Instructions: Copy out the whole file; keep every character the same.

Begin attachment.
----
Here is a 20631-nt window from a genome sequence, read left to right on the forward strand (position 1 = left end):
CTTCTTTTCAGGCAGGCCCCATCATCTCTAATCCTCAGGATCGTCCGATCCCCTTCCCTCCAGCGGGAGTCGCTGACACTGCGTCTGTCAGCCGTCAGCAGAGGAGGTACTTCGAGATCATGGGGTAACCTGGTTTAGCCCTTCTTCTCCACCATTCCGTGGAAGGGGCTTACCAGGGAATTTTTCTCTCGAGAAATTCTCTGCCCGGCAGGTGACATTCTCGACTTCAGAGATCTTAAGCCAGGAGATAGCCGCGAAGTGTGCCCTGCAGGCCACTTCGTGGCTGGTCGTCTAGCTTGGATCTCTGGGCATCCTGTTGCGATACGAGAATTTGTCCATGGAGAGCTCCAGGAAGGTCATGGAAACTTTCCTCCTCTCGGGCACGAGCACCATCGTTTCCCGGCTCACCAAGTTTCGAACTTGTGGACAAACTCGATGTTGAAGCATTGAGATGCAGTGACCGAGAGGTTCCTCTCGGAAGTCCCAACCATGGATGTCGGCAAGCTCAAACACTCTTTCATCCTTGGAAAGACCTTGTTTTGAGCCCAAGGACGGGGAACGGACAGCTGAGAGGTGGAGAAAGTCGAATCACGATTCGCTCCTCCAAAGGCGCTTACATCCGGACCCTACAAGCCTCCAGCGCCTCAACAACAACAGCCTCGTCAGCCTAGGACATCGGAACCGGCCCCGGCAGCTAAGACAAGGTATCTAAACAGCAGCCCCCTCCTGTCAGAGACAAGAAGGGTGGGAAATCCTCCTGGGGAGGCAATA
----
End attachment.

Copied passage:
Here is a 20631-nt window from a genome sequence, read left to right on the forward strand (position 1 = left end):
CTTCTTTTCAGGCAGGCCCCATCATCTCTAATCCTCAGGATCGTCCGATCCCCTTCCCTCCAGCGGGAGTCGCTGACACTGCGTCTGTCAGCCGTCAGCAGAGGAGGTACTTCGAGATCATGGGGTAACCTGGTTTAGCCCTTCTTCTCCACCATTCCGTGGAAGGGGCTTACCAGGGAATTTTTCTCTCGAGAAATTCTCTGCCCGGCAGGTGACATTCTCGACTTCAGAGATCTTAAGCCAGGAGATAGCCGCGAAGTGTGCCCTGCAGGCCACTTCGTGGCTGGTCGTCTAGCTTGGATCTCTGGGCATCCTGTTGCGATACGAGAATTTGTCCATGGAGAGCTCCAGGAAGGTCATGGAAACTTTCCTCCTCTCGGGCACGAGCACCATCGTTTCCCGGCTCACCAAGTTTCGAACTTGTGGACAAACTCGATGTTGAAGCATTGAGATGCAGTGACCGAGAGGTTCCTCTCGGAAGTCCCAACCATGGATGTCGGCAAGCTCAAACACTCTTTCATCCTTGGAAAGACCTTGTTTTGAGCCCAAGGACGGGGAACGGACAGCTGAGAGGTGGAGAAAGTCGAATCACGATTCGCTCCTCCAAAGGCGCTTACATCCGGACCCTACAAGCCTCCAGCGCCTCAACAACAACAGCCTCGTCAGCCTAGGACATCGGAACCGGCCCCGGCAGCTAAGACAAGGTATCTAAACAGCAGCCCCCTCCTGTCAGAGACAAGAAGGGTGGGAAATCCTCCTGGGGAGGCAATA